Mast. Of Music and Music Lit. 10:00MWF
BÃÂ©la BartÃÂ³k was born in 1881 in Greater Hungary. With the title of "the greatest Hungarian composer" he is considered one of the most significant musicians of the twentieth century. He shared with his friend ZoltÃÂ¡n KodÃÂ¡ly, another leading Hungarian composer, a passion for ethnomusicology. His music was invigorated by the themes, modes, and rhythmic patterns of the Hungarian and other folk music traditions he studied, which he synthesized with influences from his contemporaries into his own distinctive style.
BartÃÂ³k grew up in the Greater Hungary of the Austro-Hungarian Empire which was partitioned by the Treaty of Trianon after World War I. His birthplace, NagyszentmiklÃÂ³s (Great St Nicholas), became SÃÂ®nnicolau Mare, Romania. After his father died in 1888, BÃÂ©la's mother, Paula, took her family to live in NagyazÃÂ¶llÃÂ¶s, later known as Vinogradov, Ukraine, and then to Pozsony, or Bratislava, in her native Slovakia.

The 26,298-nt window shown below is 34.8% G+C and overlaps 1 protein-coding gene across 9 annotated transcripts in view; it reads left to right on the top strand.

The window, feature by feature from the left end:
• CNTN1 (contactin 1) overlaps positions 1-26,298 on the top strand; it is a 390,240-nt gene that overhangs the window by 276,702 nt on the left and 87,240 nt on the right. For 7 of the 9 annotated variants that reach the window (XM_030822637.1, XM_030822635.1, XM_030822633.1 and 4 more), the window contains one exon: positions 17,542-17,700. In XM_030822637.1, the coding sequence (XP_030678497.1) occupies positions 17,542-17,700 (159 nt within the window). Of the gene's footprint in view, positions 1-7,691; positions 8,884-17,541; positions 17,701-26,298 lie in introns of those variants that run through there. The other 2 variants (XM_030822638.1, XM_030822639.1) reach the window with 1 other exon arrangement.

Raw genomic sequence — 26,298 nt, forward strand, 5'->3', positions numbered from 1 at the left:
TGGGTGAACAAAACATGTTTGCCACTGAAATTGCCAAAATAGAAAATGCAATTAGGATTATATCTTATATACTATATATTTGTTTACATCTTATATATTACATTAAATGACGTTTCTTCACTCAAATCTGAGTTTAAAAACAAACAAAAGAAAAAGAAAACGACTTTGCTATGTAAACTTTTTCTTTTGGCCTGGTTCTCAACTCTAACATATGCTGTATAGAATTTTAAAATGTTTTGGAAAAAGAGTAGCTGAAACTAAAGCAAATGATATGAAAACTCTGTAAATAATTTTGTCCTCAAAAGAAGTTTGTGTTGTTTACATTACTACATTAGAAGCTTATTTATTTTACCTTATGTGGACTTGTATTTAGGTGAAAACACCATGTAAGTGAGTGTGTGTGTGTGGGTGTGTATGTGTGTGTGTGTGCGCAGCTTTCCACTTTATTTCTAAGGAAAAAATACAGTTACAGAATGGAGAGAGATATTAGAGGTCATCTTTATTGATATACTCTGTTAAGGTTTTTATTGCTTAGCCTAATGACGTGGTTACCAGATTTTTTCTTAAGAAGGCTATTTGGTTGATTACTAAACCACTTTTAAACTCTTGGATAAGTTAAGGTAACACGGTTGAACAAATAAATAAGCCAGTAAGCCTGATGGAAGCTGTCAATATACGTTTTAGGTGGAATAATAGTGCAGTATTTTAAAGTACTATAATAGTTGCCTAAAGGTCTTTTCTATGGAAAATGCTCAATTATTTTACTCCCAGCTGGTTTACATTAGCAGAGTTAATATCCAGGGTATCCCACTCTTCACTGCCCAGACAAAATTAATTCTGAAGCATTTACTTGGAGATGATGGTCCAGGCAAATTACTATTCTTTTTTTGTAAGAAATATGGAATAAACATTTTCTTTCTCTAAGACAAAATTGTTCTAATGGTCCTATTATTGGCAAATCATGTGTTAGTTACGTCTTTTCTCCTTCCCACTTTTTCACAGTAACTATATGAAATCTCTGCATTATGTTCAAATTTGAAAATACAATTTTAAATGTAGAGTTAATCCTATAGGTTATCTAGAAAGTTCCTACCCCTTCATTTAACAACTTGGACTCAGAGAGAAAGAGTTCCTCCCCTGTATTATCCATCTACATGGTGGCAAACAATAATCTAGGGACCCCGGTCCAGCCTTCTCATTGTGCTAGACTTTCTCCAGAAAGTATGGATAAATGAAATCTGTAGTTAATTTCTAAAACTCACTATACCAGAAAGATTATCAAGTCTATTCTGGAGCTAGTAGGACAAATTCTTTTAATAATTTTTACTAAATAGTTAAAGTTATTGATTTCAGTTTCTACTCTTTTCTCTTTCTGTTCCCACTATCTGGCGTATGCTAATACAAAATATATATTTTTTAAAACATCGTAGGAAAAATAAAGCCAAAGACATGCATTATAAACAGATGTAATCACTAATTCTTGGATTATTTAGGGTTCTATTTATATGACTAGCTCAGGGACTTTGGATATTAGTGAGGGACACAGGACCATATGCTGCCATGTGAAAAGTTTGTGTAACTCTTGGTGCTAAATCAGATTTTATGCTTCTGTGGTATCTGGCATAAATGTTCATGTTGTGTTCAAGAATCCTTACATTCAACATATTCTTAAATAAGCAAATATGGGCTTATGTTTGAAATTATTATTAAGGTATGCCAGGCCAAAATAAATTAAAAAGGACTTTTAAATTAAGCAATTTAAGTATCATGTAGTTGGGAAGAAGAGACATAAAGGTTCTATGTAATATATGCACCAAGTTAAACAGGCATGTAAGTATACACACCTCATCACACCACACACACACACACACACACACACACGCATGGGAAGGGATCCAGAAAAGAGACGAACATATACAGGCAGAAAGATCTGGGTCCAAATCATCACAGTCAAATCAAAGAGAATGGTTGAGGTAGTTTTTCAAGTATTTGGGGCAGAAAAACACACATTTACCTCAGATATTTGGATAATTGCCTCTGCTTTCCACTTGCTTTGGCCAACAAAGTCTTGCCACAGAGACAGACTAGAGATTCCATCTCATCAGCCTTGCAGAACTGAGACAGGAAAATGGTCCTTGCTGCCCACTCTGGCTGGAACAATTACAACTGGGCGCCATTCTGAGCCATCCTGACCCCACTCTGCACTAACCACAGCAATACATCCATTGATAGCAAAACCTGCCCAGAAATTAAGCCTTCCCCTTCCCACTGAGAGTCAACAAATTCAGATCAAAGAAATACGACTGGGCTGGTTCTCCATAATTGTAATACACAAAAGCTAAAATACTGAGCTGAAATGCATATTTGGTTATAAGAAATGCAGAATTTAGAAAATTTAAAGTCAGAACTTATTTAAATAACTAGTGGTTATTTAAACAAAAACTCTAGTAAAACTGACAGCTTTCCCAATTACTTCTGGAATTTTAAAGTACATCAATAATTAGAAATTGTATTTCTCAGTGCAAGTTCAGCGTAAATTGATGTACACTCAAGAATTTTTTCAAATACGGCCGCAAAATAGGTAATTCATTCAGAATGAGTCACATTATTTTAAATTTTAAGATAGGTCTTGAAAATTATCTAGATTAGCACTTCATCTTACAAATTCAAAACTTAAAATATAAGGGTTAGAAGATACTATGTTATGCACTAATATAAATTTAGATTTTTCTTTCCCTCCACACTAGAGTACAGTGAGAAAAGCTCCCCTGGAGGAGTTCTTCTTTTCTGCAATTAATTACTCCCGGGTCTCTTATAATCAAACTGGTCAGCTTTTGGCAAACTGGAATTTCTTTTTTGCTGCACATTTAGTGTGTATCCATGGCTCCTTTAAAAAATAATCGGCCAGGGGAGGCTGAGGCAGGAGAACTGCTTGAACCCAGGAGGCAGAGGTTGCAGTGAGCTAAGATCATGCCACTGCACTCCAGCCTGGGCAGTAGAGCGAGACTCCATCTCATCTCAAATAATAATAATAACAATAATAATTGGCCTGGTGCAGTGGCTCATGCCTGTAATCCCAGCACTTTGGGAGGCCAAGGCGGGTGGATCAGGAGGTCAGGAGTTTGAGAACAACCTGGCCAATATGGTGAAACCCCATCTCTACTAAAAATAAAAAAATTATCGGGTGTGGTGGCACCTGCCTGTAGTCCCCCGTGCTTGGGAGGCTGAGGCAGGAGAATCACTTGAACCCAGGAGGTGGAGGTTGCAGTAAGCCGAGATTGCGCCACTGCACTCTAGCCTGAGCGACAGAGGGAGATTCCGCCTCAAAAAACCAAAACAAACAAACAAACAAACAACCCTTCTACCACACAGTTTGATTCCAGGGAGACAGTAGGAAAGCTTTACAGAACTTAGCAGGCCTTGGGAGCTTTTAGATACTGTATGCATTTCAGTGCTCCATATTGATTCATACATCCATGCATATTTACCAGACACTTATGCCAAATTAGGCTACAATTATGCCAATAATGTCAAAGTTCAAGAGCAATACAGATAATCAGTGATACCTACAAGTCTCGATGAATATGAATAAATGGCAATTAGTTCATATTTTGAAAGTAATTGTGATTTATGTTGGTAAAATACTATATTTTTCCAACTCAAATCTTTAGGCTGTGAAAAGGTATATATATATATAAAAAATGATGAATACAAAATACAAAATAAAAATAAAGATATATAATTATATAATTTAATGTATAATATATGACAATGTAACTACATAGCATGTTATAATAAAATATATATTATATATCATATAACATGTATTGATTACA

When Czechoslovakia was created BÃÂ©la and his mother found themselves on opposite sides of a border.
A smallpox inoculation gave the infant BÃÂ©la a rash that persisted until he was five years old. Because of this he spent his early years in isolation from other children, often listening to his mother playing the piano. BÃÂ©la showed precocious musical ability and began to compose dances at the age of nine. The frequent moves of the family were motivated, in part, by Paula BartÃÂ³k's desire to obtain the best possible musical instruction for her son.
At Pozsony, BartÃÂ³k studied piano under distinguished teachers. He taught himself composition by reading scores (copies of a musical composition in written or printed notation). Under the influence of composer ErnÃÂ¶ DohnÃÂ¡nyi, four years ahead of him in his school, teenage BartÃÂ³k wrote chamber music in the style of Brahms, the german romantic who created...